It’s a funny thing about pendulums. Once they switch direction, they go for a good while. And it looks like we’re in the midst of an implacable post-testing, post-accountability swing. Ideas that five years ago were hurting for oxygen are suddenly all the rage. Social and emotional learning and personalization are feeling the love, while the darlings of 2013—I’m looking at you, teacher evaluation—have been consigned to a box in the basement. Given the grisly denouement of a bunch of formerly beloved reforms, it’s easy to understand why those focused on the next wave might be tempted to turn the page and not look back. Yet, in doing so, they risk repeating some of the avoidable missteps that helped undo potentially promising reforms.
For instance, I recently spent a day in an intimate convening for a new effort focused on finding ways to rethink the use of time in schools. This is a terrific, commonsense, remarkably untapped opportunity. Yet the enterprise kept getting framed around an explicitly romantic notion of choose-your-own-adventure-style “student-centered” pedagogy. Now, don’t get me wrong: “student-centered” pedagogy is fine by me—it can work really well for some schools and for some kids, when it’s done skillfully. But it also has an unfortunate history of yielding chaos and dysfunction when done goofily. My concern was why a broad-based effort like this would bother taking sides in this divisive, age-old debate. And then, at day’s end, it turned out that the current plan was only to do this work in high-poverty schools. That was a head-scratcher, as the folks in charge said this was supposed to be universal, and that they didn’t intend for efforts to rethink time to be stigmatized or stamped only as a “gap-closing” reform.
When it comes to social and emotional learning, the Aspen Institute recently issued a heavily promoted “consensus” statement. The push for SEL is something that I, like just about every parent or teacher I know, endorse in principle. But Aspen’s document opened with five points of banal agreement (e.g., “Social, emotional, and academic development is for all students”), and then launched head-first into endorsing hotly contested notions like “restorative justice” and “culturally relevant” pedagogy. Now, reasonable people can (and do) disagree on the merits of these. Wrapping these ideologically charged reforms into an expert national “consensus,” though, forces those who have concerns about these strategies to look askance at the SEL agenda—when it might instead make clear that there’s room in the SEL coalition for those with diverse views on school discipline and instructional practice.
In personalized learning, the explosion of the gig economy, the siren song of AI, and the gleam of intriguing technology, have got lots of nice people fired up. Enthusiastic advocates, entrepreneurs, philanthropists, and governors are excited to birth a new era of learning. To help make this possible, they insist it’s time for states to stop letting concerns about student privacy get in the way when it comes to promoting personalized learning. Now, they know that some parent groups and right-wing bloggers have concerns, but when brainstorming on all this, the champions have trouble seeing this pushback as anything other than the maddening complaints of conspiracy-minded, parochial luddites.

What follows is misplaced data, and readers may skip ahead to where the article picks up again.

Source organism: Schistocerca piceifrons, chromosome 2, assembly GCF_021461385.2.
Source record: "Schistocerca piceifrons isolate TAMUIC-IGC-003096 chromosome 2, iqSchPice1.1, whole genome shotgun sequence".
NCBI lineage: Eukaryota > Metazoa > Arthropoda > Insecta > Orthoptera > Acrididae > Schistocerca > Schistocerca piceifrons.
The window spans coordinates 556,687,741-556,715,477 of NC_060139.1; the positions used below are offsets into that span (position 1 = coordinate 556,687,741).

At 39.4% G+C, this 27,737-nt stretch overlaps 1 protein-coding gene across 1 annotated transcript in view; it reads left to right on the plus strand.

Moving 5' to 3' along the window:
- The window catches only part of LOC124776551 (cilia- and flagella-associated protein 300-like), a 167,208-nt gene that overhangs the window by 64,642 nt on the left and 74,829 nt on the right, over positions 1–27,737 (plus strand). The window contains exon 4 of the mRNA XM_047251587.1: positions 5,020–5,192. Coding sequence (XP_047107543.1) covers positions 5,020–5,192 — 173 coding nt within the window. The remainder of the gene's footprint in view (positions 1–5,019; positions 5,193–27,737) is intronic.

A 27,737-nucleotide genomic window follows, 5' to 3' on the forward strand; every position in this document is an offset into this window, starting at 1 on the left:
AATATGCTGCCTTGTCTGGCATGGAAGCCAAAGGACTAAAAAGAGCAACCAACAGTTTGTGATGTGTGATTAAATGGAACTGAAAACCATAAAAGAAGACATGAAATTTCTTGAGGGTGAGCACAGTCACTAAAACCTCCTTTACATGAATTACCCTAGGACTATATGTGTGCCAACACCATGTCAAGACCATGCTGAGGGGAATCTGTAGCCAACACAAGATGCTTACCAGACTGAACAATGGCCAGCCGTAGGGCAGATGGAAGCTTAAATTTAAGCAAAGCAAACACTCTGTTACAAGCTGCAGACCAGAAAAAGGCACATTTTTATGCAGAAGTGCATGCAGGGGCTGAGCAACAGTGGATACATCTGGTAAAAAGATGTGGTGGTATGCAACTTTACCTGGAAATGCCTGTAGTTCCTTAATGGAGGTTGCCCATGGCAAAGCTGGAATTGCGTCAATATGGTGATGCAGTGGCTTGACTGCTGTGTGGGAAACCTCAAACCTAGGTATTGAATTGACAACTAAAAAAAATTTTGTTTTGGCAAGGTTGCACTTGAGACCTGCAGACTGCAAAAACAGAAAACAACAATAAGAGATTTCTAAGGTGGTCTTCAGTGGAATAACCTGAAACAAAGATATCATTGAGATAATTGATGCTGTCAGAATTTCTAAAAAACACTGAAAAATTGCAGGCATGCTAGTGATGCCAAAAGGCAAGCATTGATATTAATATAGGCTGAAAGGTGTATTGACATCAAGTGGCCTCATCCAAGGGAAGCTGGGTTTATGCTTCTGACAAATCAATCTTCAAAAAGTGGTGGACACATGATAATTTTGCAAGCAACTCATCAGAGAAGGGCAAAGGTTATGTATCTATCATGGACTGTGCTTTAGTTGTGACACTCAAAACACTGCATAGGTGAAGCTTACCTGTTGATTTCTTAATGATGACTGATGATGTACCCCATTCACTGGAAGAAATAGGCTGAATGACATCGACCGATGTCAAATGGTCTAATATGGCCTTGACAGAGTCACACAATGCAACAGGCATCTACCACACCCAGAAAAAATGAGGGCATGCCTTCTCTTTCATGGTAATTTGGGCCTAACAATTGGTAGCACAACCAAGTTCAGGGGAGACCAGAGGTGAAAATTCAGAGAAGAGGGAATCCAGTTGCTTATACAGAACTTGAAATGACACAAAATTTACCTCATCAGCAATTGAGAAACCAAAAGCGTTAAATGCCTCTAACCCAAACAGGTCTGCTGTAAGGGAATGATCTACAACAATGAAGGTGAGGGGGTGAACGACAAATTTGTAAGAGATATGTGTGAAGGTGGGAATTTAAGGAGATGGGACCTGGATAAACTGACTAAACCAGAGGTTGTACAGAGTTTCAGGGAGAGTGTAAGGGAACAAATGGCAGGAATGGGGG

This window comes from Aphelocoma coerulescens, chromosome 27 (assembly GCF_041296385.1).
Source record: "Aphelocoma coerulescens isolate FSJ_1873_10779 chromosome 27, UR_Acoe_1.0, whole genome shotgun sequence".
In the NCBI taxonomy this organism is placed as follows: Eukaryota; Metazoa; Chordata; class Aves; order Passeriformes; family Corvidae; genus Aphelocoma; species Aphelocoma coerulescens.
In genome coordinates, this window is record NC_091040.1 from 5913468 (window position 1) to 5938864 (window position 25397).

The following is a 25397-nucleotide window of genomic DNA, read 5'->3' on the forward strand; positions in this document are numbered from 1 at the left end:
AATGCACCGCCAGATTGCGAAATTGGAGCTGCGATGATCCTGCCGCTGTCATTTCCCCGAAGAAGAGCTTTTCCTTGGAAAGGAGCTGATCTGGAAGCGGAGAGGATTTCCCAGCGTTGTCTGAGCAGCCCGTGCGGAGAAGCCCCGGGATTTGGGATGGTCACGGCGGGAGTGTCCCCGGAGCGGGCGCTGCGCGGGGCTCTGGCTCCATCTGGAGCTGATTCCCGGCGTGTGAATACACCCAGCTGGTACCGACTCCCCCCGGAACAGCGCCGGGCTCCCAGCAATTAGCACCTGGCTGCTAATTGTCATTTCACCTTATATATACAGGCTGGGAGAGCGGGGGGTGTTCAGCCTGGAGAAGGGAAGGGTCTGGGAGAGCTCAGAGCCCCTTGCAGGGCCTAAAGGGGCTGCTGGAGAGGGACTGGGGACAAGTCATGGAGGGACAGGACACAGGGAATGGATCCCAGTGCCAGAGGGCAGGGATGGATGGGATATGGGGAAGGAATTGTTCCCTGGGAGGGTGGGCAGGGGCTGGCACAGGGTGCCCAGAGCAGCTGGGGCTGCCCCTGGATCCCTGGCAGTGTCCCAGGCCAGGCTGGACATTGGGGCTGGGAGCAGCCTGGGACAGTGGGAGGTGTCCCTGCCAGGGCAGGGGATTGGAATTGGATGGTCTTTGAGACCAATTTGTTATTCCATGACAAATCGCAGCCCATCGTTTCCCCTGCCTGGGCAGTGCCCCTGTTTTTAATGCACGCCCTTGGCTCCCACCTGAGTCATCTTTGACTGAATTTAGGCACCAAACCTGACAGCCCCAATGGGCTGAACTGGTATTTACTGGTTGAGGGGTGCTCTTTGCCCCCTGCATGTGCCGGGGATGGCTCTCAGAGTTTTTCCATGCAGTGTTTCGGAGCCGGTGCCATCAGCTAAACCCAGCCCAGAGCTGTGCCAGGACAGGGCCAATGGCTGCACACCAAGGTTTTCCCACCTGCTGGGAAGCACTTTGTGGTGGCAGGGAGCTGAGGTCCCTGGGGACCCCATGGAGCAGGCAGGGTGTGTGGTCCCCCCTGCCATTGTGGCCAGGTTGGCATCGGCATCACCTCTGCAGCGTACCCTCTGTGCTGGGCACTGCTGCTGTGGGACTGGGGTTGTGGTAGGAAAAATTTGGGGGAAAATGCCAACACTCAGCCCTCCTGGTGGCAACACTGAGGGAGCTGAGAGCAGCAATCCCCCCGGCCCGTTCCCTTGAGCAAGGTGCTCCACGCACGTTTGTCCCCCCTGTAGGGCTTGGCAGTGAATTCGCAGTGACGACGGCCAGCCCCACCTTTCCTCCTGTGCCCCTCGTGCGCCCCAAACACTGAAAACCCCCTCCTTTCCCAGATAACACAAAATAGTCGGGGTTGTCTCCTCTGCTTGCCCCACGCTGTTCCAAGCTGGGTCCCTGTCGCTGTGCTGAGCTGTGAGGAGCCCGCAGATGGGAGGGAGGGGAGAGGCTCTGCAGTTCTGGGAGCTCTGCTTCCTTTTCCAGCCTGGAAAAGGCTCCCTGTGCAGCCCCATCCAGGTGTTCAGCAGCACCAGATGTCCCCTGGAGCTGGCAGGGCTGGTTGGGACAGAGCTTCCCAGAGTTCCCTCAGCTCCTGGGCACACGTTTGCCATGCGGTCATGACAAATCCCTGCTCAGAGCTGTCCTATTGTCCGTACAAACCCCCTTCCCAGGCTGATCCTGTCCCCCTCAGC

This should all feel familiar from our long years with NCLB, teacher evaluation, the Common Core, and much else. Eager to seize on their “moment,” reformers tend to make the same mistakes time and again (if you want the long version of all this, check out Letters to a Young Education Reformer).
For example, reformers keep getting sucked into cultural clashes over pedagogy or philosophy even when their principles would seem to call for a more ecumenical stance. Why does this happen? Well, education is overstuffed with advocates, consultants, and ed-school experts eager to graft their own agendas onto popular new reforms. These folks have intense, sincerely held views, and many have been waiting for the opportunity to push their ideas forward. It’s only natural for them to rush forward to offer their assistance; but the result is that their beliefs color those larger efforts, frequently in ways that are unnecessary and unintentionally divisive.
Reformers have developed a 21st-century knack for reflexively focusing single-mindedly on high-poverty schools. This can unhelpfully narrow the reach of reform and the support for it, especially when there’s nothing uniquely “anti-poverty-ish” about the school-improvement strategy. After all, when large swaths of the nation decide that school improvement isn’t about their schools or their kids, it sabotages the opportunity to build a sustainable, broad-based coalition.
Would-be change agents tend to huddle with the rich and powerful who can “make things happen.” After all, there are coalitions to form, funds to raise, legislators to woo, conferences to attend, and only so many hours in a day. But this phenomenon fosters bubbles where reformers wind up tone-deaf to how parents and educators perceive what’s being offered. And all this high-level activity can signal to families that self-assured, far-off elites are doing this stuff to them—rather than with them.
While there’s a frustrating inevitability about schooling’s pendulum swings, it’s not inevitable that aspiring reformers will repeat yesterday’s miscues. As they look ahead, here’s hoping they make copious use of the rearview mirror.
— Frederick Hess
Frederick Hess is director of education policy studies at AEI and an executive editor at Education Next.
This post originally appeared on Rick Hess Straight Up.